Screening for Hearing Loss in Older Adults: U.S. Preventive Services Task Force Recommendation Statement

@article{Moyer2012ScreeningFH,
  title={Screening for Hearing Loss in Older Adults: U.S. Preventive Services Task Force Recommendation Statement},
  author={Virginia A. Moyer},
  journal={Annals of Internal Medicine},
  year={2012},
  volume={157},
  pages={655 - 661}
}
  • V. Moyer
  • Published 6 November 2012
  • Medicine
  • Annals of Internal Medicine
DESCRIPTION Update of the 1996 U.S. Preventive Services Task Force (USPSTF) recommendation statement on screening for hearing impairment in older adults. METHODS The USPSTF reviewed evidence published between 1950 and January 2010 on screening for age-related sensorineural hearing impairment in adults aged 50 years or older without diagnosed hearing loss in the primary care setting. POPULATION This recommendation applies to asymptomatic adults aged 50 years or older. It does not apply to… 
Screening for Hearing Loss in Older Adults: US Preventive Services Task Force Recommendation Statement.
TLDR
The United States Preventive Services Task Force (USPSTF) concludes that the current evidence is insufficient to assess the balance of benefits and harms of screening for hearing loss in older adults.
Screening for Hearing Loss in Older Adults: Updated Evidence Report and Systematic Review for the US Preventive Services Task Force.
TLDR
Several screening tests can adequately detect hearing loss in older adults; no studies reported on the harms of screening or treatment.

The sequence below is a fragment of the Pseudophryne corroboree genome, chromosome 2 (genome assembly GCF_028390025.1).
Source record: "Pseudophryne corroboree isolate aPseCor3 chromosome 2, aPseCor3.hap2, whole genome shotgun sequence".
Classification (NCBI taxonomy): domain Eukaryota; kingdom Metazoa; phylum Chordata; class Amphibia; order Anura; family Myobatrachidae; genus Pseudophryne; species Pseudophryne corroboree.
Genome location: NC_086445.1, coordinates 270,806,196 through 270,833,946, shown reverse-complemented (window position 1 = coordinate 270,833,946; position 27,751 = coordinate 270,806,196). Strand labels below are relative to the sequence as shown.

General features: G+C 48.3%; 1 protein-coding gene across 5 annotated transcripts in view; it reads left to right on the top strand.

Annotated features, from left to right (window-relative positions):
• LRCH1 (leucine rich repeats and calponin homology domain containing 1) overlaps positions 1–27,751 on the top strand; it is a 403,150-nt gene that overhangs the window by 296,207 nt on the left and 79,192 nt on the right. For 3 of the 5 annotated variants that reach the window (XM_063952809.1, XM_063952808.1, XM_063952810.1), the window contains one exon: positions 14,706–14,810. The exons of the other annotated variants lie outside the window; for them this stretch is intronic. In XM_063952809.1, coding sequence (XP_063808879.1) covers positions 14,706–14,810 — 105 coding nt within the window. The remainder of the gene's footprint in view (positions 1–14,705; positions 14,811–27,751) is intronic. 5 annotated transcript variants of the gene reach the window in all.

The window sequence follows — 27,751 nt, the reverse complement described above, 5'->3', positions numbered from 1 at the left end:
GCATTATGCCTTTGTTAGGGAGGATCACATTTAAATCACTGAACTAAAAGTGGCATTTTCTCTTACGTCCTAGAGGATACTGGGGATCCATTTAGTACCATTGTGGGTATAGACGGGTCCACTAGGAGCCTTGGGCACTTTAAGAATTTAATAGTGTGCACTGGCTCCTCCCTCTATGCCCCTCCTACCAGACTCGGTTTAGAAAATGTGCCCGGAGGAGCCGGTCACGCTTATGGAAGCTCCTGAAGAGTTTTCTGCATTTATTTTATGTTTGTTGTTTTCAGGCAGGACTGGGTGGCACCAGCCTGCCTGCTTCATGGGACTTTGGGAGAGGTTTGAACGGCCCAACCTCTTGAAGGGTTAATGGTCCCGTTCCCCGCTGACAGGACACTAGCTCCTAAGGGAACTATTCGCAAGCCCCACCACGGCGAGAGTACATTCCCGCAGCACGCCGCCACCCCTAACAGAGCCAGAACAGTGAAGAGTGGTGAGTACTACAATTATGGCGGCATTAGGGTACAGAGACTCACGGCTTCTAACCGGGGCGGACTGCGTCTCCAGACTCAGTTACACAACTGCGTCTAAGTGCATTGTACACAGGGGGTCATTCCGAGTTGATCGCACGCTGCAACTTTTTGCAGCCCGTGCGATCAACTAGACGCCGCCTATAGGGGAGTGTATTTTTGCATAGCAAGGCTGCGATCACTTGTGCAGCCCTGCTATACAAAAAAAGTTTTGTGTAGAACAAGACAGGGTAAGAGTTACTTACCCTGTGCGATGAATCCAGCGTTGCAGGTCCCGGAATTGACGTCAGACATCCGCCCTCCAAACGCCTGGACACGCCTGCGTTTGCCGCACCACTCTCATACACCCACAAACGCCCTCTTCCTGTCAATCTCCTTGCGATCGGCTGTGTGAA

Hearing loss in an aging American population: extent, impact, and management.
TLDR
The importance of hearing for general well-being warrants an effort to enhance awareness among the general population of the indications of hearing loss and options for assistance.
Is Hearing Loss Associated with Poorer Health in Older Adults Who Might Benefit from Hearing Screening?
TLDR
Unacknowledged or unaddressed hearing loss was associated with a significantly increased risk of social isolation among 60- to 69-year-olds but not those 70 years or older and PTA was not associated significantly with falls, hospitalizations, burden of physical or mental health, or depression, or social isolation in these samples.
Age-related Hearing Loss: Recent Developments in Approaching a Public Health Challenge
TLDR
More research must be conducted to better understand the consequences of age-related hearing loss and the benefits of treatment, as well as expand access to hearing health care, particularly, as a potentially essential tool to aging well.
Hearing Screening in the Community.
TLDR
It is important to select screening locations with a quiet space for pure-tone screening, use headphones with good passive attenuation, measure sound levels regularly during hearing screening events, halt testing if ambient noise levels are high, and alert individuals to the possibility of a false-positive screening failure.
Access to Health Care and Hearing Evaluation in US Adults
TLDR
A significant proportion of the adult population reports having hearing tested 10 or more years prior or never at all, and effort will be required to identify adults who have hearing loss and may benefit from auditory rehabilitation such as hearing aids or the cochlear implant.
Identifying People with Hearing Issues and Optimizing Communication: A Pharmacist's Point of View
TLDR
The primary treatment for hearing loss is hearing aids, but due to the expense, lack of insurance coverage, and the stigma created when using them, only about 1/3 of eligible adults 70 years or older in the United States use them.
Hearing Loss and Communication Among Hospitalized Older Adults: Prevalence and Recognition.